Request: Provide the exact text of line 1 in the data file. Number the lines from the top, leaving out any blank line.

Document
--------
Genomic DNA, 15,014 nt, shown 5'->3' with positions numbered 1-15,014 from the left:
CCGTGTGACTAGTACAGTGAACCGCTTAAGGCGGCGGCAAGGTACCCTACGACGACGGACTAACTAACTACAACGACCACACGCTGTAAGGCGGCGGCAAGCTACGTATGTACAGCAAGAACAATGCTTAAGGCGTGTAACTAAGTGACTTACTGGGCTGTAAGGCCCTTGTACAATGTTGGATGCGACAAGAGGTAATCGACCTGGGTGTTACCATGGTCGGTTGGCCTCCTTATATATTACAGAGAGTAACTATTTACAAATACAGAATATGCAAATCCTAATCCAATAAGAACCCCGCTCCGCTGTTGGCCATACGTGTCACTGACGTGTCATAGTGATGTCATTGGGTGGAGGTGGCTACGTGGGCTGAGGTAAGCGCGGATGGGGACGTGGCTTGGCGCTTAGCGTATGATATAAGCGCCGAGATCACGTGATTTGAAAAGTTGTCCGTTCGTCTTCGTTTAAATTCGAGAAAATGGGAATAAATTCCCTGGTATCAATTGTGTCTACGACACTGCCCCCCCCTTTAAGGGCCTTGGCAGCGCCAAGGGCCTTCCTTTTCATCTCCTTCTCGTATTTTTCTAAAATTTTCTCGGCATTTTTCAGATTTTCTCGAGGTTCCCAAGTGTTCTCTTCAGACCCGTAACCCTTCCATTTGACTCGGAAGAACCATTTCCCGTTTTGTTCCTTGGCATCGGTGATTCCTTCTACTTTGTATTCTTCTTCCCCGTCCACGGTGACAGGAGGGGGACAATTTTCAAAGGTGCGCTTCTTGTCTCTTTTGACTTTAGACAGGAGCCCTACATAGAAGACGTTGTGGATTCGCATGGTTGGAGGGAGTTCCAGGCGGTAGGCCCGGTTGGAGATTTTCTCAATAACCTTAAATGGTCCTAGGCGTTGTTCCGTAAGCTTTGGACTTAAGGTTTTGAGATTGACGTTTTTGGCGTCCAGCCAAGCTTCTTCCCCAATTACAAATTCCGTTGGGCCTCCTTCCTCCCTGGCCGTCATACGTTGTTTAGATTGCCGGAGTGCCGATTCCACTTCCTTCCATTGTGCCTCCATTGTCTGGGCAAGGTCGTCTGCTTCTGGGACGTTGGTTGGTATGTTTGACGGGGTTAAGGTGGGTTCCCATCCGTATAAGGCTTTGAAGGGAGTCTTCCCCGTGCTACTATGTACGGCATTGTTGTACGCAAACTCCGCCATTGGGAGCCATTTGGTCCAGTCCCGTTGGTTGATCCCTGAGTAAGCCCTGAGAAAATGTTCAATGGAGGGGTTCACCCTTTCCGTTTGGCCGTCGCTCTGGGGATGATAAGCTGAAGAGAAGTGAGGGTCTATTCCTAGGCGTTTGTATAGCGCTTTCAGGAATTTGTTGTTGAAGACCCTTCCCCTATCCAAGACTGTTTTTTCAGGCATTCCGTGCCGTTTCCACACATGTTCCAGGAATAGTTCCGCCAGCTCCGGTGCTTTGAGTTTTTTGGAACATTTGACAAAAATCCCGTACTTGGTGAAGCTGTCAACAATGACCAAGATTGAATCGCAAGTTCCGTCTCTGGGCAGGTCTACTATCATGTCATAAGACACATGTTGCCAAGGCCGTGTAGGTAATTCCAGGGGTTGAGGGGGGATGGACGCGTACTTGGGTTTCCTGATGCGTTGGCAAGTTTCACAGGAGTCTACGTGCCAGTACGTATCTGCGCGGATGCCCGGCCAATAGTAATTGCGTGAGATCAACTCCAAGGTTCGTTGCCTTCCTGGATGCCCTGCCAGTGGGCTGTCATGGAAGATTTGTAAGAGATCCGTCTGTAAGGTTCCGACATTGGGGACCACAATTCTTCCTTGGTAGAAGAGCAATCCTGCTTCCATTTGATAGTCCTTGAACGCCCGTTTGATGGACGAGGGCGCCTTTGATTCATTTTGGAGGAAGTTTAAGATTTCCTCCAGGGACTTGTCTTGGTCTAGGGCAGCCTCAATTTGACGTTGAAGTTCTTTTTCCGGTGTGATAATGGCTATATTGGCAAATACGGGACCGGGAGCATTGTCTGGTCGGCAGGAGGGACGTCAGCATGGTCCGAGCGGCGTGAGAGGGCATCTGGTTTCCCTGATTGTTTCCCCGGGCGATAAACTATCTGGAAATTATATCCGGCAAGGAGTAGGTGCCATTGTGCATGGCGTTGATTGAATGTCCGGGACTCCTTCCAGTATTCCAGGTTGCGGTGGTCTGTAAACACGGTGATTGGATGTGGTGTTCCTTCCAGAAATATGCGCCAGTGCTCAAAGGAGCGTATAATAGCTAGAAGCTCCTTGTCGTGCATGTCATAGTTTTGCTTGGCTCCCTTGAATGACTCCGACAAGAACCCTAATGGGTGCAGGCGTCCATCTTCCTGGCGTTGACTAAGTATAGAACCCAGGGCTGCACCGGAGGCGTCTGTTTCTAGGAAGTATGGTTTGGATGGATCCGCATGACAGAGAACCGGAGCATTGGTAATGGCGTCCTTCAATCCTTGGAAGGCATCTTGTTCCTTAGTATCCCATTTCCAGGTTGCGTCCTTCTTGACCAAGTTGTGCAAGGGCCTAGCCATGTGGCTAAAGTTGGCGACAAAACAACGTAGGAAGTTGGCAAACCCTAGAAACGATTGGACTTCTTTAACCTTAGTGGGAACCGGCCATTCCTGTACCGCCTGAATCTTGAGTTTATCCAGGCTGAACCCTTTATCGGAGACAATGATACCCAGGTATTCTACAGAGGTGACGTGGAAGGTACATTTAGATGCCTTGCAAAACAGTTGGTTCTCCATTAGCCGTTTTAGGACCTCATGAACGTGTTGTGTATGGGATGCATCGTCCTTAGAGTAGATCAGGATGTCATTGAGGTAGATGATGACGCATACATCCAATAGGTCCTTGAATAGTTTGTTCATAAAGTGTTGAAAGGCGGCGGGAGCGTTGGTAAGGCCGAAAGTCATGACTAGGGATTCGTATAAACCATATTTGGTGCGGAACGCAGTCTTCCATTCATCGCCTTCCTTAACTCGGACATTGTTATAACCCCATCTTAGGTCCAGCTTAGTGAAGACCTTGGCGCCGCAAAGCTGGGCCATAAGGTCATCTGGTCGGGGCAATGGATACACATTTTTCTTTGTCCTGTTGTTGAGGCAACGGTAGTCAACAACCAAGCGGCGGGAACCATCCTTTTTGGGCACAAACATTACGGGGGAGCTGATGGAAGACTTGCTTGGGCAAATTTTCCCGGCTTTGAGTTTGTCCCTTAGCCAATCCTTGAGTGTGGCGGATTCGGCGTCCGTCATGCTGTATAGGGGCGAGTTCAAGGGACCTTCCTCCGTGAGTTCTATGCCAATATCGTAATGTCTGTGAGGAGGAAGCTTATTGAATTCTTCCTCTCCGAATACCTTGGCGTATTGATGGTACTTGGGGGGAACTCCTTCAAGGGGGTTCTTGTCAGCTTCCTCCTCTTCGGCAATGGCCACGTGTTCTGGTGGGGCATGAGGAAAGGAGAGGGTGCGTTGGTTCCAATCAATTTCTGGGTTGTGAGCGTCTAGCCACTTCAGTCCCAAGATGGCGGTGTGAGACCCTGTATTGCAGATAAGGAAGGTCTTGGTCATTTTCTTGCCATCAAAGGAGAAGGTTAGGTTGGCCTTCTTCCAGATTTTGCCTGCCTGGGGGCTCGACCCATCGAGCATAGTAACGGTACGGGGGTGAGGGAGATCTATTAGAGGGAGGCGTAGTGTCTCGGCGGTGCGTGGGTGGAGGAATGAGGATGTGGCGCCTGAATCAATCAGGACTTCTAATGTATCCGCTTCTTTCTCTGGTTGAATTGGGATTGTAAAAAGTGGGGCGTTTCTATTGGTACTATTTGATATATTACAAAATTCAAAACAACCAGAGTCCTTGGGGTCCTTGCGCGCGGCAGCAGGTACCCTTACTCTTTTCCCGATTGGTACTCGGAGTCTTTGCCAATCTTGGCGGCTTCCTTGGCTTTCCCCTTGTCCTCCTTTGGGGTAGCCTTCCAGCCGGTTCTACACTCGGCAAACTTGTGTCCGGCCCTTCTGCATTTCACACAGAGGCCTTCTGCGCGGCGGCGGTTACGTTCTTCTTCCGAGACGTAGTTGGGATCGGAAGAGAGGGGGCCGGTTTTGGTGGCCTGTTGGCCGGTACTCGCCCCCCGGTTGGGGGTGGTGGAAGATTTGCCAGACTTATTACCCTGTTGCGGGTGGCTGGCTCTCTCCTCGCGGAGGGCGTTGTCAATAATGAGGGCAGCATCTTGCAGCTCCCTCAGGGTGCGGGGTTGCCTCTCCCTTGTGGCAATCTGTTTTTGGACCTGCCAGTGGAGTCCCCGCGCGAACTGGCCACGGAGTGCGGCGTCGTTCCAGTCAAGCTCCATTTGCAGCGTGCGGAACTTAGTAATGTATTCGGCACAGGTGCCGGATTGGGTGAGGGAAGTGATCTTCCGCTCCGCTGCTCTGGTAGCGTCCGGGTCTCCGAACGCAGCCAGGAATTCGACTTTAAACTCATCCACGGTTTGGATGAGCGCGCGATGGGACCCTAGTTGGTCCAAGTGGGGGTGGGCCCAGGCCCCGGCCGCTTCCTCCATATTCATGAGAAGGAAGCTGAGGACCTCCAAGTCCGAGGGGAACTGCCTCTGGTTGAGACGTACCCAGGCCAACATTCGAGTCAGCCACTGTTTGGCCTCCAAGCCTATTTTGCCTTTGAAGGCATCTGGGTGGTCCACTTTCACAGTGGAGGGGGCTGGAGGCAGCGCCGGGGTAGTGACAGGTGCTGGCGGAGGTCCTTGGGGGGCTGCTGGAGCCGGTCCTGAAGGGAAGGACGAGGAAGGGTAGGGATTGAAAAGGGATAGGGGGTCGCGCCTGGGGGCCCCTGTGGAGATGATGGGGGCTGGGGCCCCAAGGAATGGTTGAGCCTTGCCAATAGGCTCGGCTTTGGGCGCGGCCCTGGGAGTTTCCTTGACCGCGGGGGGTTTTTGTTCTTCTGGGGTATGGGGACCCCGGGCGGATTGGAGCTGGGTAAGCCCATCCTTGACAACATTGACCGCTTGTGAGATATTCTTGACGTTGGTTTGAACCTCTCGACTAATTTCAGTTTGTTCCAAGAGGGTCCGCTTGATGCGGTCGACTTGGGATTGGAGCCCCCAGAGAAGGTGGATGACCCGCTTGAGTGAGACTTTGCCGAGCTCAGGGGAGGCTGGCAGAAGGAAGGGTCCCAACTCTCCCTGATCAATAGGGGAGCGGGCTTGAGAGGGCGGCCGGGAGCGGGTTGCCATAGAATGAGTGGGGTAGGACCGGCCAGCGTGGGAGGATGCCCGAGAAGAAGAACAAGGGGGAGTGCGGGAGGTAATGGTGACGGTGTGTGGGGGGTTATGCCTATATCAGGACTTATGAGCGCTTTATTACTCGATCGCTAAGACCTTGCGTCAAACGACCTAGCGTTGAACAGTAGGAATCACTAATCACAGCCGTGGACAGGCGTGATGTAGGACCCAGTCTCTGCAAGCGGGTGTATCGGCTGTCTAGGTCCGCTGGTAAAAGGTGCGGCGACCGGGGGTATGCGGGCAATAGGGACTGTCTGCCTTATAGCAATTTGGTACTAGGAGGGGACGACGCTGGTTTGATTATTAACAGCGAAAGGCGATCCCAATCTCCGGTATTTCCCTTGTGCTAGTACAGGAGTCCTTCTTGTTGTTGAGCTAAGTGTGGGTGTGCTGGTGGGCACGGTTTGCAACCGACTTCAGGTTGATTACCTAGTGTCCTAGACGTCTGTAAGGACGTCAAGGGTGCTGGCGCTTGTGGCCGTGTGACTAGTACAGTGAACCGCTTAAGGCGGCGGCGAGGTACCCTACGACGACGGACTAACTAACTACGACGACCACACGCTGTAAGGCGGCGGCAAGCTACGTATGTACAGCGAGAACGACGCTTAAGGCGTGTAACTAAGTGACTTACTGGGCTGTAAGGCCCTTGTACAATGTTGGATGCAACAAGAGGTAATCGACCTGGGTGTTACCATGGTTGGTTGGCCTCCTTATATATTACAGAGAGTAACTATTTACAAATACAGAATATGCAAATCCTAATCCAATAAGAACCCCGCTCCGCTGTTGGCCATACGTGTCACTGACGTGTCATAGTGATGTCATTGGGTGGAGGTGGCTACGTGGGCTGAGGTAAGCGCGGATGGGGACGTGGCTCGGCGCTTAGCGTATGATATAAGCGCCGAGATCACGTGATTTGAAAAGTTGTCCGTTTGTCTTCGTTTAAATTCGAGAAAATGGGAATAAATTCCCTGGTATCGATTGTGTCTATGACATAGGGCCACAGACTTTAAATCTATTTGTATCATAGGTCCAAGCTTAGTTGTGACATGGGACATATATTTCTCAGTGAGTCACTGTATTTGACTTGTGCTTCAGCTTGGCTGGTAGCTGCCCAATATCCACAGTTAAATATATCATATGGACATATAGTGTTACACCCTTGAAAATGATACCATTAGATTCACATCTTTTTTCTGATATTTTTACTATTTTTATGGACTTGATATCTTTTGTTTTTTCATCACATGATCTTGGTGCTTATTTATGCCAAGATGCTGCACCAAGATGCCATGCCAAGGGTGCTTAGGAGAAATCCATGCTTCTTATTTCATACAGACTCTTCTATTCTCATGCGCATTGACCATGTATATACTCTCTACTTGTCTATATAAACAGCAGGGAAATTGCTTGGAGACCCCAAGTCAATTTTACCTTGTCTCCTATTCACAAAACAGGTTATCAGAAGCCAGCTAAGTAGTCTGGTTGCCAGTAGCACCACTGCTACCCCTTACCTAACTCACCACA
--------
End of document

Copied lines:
Genomic DNA, 15,014 nt, shown 5'->3' with positions numbered 1-15,014 from the left: